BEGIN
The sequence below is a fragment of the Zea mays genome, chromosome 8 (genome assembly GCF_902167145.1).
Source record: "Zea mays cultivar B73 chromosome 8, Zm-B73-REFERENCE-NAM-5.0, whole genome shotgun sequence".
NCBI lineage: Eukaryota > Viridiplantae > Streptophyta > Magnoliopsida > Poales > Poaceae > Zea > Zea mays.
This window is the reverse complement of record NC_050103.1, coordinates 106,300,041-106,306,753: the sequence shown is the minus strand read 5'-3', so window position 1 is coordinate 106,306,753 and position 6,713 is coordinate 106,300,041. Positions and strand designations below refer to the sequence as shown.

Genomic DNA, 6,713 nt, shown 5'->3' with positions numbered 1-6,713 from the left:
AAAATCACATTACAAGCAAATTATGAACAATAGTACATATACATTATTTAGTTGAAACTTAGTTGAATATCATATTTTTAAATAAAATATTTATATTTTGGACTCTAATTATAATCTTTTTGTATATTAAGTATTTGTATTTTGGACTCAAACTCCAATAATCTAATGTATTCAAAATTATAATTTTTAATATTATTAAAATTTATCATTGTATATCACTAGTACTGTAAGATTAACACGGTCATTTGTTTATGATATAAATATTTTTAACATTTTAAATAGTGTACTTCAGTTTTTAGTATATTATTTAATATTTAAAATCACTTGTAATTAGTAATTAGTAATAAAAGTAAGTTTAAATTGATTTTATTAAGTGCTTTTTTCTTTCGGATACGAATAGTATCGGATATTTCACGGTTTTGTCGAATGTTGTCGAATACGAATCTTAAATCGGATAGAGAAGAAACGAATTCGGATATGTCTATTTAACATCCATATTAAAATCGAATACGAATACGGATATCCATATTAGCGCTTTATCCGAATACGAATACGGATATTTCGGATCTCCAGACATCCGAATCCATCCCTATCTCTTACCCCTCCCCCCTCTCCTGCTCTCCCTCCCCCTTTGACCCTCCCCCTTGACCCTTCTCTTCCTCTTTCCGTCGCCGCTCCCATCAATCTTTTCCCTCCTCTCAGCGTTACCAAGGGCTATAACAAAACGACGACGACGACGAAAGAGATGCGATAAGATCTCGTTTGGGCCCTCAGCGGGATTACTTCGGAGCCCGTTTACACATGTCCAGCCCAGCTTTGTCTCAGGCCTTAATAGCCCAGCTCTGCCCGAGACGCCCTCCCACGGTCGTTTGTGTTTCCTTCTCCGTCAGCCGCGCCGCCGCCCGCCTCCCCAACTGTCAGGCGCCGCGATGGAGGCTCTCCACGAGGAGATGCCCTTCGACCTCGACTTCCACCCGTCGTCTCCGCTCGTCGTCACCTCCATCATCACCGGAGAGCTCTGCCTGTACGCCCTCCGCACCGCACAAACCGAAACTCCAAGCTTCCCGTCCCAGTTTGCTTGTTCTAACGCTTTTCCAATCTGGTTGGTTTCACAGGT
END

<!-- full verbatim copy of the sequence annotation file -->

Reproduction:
The sequence below is a fragment of the Zea mays genome, chromosome 8 (genome assembly GCF_902167145.1).
Source record: "Zea mays cultivar B73 chromosome 8, Zm-B73-REFERENCE-NAM-5.0, whole genome shotgun sequence".
NCBI lineage: Eukaryota > Viridiplantae > Streptophyta > Magnoliopsida > Poales > Poaceae > Zea > Zea mays.
This window is the reverse complement of record NC_050103.1, coordinates 106,300,041-106,306,753: the sequence shown is the minus strand read 5'-3', so window position 1 is coordinate 106,306,753 and position 6,713 is coordinate 106,300,041. Positions and strand designations below refer to the sequence as shown.

Genomic DNA, 6,713 nt, shown 5'->3' with positions numbered 1-6,713 from the left:
AAAATCACATTACAAGCAAATTATGAACAATAGTACATATACATTATTTAGTTGAAACTTAGTTGAATATCATATTTTTAAATAAAATATTTATATTTTGGACTCTAATTATAATCTTTTTGTATATTAAGTATTTGTATTTTGGACTCAAACTCCAATAATCTAATGTATTCAAAATTATAATTTTTAATATTATTAAAATTTATCATTGTATATCACTAGTACTGTAAGATTAACACGGTCATTTGTTTATGATATAAATATTTTTAACATTTTAAATAGTGTACTTCAGTTTTTAGTATATTATTTAATATTTAAAATCACTTGTAATTAGTAATTAGTAATAAAAGTAAGTTTAAATTGATTTTATTAAGTGCTTTTTTCTTTCGGATACGAATAGTATCGGATATTTCACGGTTTTGTCGAATGTTGTCGAATACGAATCTTAAATCGGATAGAGAAGAAACGAATTCGGATATGTCTATTTAACATCCATATTAAAATCGAATACGAATACGGATATCCATATTAGCGCTTTATCCGAATACGAATACGGATATTTCGGATCTCCAGACATCCGAATCCATCCCTATCTCTTACCCCTCCCCCCTCTCCTGCTCTCCCTCCCCCTTTGACCCTCCCCCTTGACCCTTCTCTTCCTCTTTCCGTCGCCGCTCCCATCAATCTTTTCCCTCCTCTCAGCGTTACCAAGGGCTATAACAAAACGACGACGACGACGAAAGAGATGCGATAAGATCTCGTTTGGGCCCTCAGCGGGATTACTTCGGAGCCCGTTTACACATGTCCAGCCCAGCTTTGTCTCAGGCCTTAATAGCCCAGCTCTGCCCGAGACGCCCTCCCACGGTCGTTTGTGTTTCCTTCTCCGTCAGCCGCGCCGCCGCCCGCCTCCCCAACTGTCAGGCGCCGCGATGGAGGCTCTCCACGAGGAGATGCCCTTCGACCTCGACTTCCACCCGTCGTCTCCGCTCGTCGTCACCTCCATCATCACCGGAGAGCTCTGCCTGTACGCCCTCCGCACCGCACAAACCGAAACTCCAAGCTTCCCGTCCCAGTTTGCTTGTTCTAACGCTTTTCCAATCTGGTTGGTTTCACAGGT